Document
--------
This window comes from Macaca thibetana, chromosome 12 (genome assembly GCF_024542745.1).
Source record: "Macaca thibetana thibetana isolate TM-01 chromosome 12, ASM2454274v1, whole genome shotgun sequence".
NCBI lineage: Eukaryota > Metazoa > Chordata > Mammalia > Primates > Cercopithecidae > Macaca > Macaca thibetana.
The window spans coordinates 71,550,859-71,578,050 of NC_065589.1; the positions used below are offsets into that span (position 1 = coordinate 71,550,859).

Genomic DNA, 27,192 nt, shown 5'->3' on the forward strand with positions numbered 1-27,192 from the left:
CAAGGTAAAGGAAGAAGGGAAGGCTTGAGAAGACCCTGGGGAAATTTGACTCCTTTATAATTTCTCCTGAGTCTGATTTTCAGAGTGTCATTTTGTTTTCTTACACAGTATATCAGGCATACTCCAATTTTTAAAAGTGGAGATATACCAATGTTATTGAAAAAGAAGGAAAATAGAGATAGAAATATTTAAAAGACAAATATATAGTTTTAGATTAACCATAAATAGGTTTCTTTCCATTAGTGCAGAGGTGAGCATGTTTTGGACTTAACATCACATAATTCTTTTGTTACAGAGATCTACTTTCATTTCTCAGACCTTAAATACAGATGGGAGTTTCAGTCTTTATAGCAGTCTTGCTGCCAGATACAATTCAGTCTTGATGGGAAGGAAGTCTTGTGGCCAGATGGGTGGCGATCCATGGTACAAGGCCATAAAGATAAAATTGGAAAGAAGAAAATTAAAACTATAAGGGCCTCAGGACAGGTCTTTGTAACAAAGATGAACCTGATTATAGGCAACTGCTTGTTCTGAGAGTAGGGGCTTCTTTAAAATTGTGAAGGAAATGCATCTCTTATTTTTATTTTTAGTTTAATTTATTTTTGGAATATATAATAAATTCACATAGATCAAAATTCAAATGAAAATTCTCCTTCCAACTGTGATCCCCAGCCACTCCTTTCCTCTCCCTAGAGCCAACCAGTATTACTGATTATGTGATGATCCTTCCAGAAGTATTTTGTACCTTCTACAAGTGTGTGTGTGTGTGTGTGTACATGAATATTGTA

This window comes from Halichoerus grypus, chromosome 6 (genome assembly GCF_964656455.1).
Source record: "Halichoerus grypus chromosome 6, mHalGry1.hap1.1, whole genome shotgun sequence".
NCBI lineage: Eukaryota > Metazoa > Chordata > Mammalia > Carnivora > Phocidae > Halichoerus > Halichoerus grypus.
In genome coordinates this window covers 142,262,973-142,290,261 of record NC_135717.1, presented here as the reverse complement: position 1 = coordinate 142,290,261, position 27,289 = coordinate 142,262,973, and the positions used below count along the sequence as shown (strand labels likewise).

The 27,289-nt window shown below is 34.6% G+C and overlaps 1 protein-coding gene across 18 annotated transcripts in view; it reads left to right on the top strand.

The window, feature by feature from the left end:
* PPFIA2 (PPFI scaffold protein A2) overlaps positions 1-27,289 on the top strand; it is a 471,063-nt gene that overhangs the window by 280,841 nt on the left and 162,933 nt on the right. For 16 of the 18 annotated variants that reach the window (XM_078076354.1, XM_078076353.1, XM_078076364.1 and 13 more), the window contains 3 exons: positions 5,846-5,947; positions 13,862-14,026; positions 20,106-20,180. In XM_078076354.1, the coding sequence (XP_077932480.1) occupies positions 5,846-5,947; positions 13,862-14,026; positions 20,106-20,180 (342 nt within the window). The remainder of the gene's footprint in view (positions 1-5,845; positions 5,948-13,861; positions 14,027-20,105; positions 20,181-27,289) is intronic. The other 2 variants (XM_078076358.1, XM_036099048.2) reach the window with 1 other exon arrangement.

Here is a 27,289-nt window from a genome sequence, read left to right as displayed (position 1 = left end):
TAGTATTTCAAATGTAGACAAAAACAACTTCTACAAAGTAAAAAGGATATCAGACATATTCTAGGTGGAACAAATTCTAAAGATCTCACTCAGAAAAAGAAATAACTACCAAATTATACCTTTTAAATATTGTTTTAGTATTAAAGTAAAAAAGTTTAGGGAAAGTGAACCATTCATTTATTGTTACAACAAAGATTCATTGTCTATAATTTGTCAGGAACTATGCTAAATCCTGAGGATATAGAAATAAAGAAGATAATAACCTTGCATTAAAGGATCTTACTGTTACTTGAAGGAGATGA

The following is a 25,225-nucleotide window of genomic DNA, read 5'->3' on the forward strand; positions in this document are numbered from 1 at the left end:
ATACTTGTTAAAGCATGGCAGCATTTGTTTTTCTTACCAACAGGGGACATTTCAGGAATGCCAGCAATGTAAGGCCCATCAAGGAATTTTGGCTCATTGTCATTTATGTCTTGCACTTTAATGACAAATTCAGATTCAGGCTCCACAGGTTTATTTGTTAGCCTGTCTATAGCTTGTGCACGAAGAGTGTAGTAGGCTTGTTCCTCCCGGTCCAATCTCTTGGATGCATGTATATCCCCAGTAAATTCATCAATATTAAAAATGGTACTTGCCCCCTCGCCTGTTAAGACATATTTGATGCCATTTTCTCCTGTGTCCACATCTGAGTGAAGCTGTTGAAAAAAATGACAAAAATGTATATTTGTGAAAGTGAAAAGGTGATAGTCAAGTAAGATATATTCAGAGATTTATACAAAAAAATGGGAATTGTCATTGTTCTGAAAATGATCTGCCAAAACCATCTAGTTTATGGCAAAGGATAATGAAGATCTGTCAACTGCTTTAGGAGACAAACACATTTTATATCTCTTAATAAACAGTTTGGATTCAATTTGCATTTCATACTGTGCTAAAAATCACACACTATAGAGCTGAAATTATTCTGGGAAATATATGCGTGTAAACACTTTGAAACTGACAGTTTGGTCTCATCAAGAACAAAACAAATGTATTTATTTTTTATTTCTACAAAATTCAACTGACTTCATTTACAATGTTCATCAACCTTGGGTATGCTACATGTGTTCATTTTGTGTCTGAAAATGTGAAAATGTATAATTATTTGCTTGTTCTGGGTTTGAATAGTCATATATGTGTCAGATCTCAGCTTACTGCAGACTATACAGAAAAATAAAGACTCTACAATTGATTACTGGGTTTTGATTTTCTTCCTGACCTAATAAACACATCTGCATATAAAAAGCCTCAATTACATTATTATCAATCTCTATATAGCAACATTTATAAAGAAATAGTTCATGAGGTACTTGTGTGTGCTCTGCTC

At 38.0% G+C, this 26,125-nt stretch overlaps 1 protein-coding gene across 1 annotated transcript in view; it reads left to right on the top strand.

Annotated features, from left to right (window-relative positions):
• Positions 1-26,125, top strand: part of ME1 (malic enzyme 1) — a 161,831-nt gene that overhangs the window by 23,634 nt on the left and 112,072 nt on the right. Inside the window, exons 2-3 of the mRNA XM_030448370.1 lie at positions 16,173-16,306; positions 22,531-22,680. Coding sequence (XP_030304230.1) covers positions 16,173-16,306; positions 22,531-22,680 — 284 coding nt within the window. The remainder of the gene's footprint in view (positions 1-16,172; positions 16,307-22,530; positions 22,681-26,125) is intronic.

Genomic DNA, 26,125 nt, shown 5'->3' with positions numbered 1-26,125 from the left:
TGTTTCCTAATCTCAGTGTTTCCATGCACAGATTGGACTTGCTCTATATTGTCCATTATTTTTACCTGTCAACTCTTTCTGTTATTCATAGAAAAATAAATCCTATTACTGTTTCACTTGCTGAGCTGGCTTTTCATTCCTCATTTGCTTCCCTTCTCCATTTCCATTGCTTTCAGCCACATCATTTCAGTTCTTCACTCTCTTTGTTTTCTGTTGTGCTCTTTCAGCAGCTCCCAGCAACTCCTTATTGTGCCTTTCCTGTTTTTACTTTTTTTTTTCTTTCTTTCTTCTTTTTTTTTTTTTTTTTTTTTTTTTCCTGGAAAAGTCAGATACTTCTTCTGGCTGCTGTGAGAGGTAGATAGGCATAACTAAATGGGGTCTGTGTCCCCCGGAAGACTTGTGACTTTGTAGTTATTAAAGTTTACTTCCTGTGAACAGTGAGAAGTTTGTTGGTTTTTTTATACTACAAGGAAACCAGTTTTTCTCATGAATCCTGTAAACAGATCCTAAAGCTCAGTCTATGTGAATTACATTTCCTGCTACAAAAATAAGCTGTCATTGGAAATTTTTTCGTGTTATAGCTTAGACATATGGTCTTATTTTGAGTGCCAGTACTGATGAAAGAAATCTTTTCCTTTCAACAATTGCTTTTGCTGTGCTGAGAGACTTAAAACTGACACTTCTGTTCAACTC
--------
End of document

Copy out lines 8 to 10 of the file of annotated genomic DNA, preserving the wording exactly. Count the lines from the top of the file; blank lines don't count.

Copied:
Source record: "Halichoerus grypus chromosome 6, mHalGry1.hap1.1, whole genome shotgun sequence".
NCBI lineage: Eukaryota > Metazoa > Chordata > Mammalia > Carnivora > Phocidae > Halichoerus > Halichoerus grypus.
In genome coordinates this window covers 142,262,973-142,290,261 of record NC_135717.1, presented here as the reverse complement: position 1 = coordinate 142,290,261, position 27,289 = coordinate 142,262,973, and the positions used below count along the sequence as shown (strand labels likewise).